From: U.S. House of Representatives
Posted: Tuesday, July 15, 2014
Coffman and Gardner Send Letter Expressing Concern Over Lack of Disclosure and Repeated Anomalies on Launch Vehicles
(Washington, D.C.) Today, U.S. Representative Mike Coffman (R-CO), along with Representative Cory Gardner (R-CO), sent a letter to the Administrator of the National Aeronautics and Space Administration (NASA) expressing strong concerns over anomalies that have occurred on taxpayer-funded space launch vehicles, and the lack of public disclosure or transparency of these anomalies. The letter expresses concern over an epidemic of anomalies that have occurred during SpaceX launches or launch attempts, and communicates frustrations with NASA’s refusal to provide insight into those mishaps.
“In the interest of full disclosure and accountability, we request that NASA publicly release all anomalies and mishap information, un-redacted, so that Congress can gain a better understanding of what has occurred and ensure full transparency. Because the development of the vehicles and capsule in question were funded by NASA dollars, we request that you provide Congress with the information you have on the various aspects of risk and reliability from these programs, including contractual, management, technical, manufacturing, cost, schedule and safety”, wrote Coffman and Gardner.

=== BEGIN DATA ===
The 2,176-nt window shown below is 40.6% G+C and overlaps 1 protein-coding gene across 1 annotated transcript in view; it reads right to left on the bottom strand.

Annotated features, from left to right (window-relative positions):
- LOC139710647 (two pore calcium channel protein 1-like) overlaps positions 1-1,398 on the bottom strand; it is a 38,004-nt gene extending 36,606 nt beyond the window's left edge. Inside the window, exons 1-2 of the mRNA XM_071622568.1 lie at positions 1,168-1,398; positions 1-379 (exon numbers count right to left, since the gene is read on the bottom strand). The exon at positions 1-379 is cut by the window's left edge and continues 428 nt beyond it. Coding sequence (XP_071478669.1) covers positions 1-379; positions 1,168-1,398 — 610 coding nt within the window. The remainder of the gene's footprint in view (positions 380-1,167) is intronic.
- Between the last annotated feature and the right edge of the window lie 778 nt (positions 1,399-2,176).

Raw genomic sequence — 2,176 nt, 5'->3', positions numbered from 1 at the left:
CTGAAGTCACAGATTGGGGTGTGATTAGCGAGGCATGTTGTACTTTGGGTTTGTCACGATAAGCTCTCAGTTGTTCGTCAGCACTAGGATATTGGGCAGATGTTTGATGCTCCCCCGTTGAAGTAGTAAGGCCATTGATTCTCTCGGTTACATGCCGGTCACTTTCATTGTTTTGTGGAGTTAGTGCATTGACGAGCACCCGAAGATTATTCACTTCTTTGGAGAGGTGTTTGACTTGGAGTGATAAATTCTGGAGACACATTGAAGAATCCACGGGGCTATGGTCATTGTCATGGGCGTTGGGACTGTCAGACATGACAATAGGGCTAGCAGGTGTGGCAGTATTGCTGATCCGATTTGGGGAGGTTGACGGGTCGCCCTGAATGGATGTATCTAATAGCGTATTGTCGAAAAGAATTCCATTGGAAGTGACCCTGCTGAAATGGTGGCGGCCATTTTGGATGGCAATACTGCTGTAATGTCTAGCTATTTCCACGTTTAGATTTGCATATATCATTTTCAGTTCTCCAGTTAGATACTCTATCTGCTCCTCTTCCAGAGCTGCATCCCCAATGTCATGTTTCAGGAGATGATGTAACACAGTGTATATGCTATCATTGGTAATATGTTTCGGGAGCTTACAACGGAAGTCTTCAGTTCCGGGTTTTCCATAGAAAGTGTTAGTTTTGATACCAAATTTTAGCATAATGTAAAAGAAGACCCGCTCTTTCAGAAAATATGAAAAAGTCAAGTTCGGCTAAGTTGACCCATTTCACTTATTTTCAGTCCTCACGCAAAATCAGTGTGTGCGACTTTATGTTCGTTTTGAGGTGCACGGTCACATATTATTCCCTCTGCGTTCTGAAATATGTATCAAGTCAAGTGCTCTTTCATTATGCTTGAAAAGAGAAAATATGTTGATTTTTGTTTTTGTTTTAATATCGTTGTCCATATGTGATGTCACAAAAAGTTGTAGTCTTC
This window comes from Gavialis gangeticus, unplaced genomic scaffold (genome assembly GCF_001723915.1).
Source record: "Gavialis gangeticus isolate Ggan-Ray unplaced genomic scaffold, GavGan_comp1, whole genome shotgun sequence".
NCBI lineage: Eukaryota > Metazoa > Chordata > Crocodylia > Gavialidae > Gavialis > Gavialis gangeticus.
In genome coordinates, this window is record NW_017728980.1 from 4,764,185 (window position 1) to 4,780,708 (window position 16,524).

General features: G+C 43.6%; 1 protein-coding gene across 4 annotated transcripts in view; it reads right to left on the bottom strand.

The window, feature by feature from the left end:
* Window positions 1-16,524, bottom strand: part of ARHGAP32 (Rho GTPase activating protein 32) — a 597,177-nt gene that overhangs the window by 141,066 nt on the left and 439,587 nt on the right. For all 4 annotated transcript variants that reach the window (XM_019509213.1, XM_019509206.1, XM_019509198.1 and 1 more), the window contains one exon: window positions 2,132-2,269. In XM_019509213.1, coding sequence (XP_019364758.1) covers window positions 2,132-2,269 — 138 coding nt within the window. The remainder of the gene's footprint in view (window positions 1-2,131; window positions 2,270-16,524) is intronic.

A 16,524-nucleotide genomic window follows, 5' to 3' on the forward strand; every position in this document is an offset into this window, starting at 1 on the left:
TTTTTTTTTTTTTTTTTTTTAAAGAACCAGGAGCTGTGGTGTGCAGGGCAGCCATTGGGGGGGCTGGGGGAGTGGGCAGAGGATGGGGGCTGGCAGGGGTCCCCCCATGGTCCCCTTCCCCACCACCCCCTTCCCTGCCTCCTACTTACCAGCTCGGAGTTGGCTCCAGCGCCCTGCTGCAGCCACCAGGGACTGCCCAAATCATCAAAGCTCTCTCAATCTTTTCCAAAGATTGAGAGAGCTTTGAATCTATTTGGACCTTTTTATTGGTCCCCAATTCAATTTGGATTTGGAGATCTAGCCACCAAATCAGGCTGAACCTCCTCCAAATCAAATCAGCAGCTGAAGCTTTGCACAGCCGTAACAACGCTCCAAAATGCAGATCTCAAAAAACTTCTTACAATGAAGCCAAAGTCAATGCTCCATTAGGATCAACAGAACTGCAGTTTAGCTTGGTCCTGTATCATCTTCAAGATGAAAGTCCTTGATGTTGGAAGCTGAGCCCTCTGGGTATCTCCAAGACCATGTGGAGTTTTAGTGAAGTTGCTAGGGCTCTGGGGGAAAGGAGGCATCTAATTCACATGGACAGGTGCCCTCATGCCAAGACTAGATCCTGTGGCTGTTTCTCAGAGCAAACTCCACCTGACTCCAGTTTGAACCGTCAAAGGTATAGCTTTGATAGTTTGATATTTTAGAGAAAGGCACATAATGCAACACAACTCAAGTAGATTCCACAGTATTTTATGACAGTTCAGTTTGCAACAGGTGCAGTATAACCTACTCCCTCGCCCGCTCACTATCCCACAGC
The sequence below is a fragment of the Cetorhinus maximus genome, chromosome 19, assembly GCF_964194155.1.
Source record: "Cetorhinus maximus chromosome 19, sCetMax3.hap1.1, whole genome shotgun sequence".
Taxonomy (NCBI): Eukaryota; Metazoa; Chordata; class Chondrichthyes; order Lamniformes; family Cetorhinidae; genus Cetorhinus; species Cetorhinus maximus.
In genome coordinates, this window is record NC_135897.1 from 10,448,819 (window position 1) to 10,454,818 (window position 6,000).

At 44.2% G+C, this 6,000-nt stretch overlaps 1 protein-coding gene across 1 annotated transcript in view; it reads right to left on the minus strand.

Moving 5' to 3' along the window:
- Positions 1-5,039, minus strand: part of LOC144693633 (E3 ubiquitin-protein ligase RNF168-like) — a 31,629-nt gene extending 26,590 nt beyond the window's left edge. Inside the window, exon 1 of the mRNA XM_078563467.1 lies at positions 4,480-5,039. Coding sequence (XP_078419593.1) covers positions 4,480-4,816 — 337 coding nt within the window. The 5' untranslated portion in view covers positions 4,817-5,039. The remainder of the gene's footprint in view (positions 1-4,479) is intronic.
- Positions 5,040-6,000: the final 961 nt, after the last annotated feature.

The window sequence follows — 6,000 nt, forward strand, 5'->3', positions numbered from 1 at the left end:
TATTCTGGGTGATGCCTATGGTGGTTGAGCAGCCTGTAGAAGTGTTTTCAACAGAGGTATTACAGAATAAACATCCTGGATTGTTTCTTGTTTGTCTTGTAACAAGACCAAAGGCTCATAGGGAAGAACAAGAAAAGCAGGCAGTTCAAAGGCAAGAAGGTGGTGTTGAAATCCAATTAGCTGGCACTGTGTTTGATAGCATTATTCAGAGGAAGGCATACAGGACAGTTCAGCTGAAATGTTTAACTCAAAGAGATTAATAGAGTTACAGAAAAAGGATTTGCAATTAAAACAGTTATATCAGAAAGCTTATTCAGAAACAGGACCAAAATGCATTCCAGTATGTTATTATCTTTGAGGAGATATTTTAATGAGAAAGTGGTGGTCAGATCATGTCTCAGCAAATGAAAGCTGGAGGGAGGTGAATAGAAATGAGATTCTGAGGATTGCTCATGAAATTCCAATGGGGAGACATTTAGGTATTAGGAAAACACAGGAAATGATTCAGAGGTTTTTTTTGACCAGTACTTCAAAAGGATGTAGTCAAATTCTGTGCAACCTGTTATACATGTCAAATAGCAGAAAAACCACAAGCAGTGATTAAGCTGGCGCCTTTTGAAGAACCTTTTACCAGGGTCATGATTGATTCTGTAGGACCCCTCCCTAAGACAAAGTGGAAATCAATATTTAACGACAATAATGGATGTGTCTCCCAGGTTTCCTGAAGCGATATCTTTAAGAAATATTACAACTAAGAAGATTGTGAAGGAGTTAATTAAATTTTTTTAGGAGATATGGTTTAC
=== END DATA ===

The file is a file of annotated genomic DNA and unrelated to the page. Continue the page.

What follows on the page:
According to recent news reports, SpaceX launch attempts have resulted in wide ranging problems, including multiple helium leaks, loss of capsule control, multiple thruster issues, avionics issues, capsule contamination issues, and three consecutive seawater intrusions on ISS Cargo Resupply (CRS) missions. SpaceX contracted or planned 24 Falcon 9 flights for its NASA, DOD and commercial customers through 2013 and flew seven. They list approximately 30 flights for this year and next, yet have only flown three times.
“Because the vehicles in question were funded by American taxpayer dollars, there should be no issue making this report publicly available. This information is critical to Congress’ understanding of these programs and the associated risks,” wrote Coffman and Gardner.
The letter to NASA can be found here.
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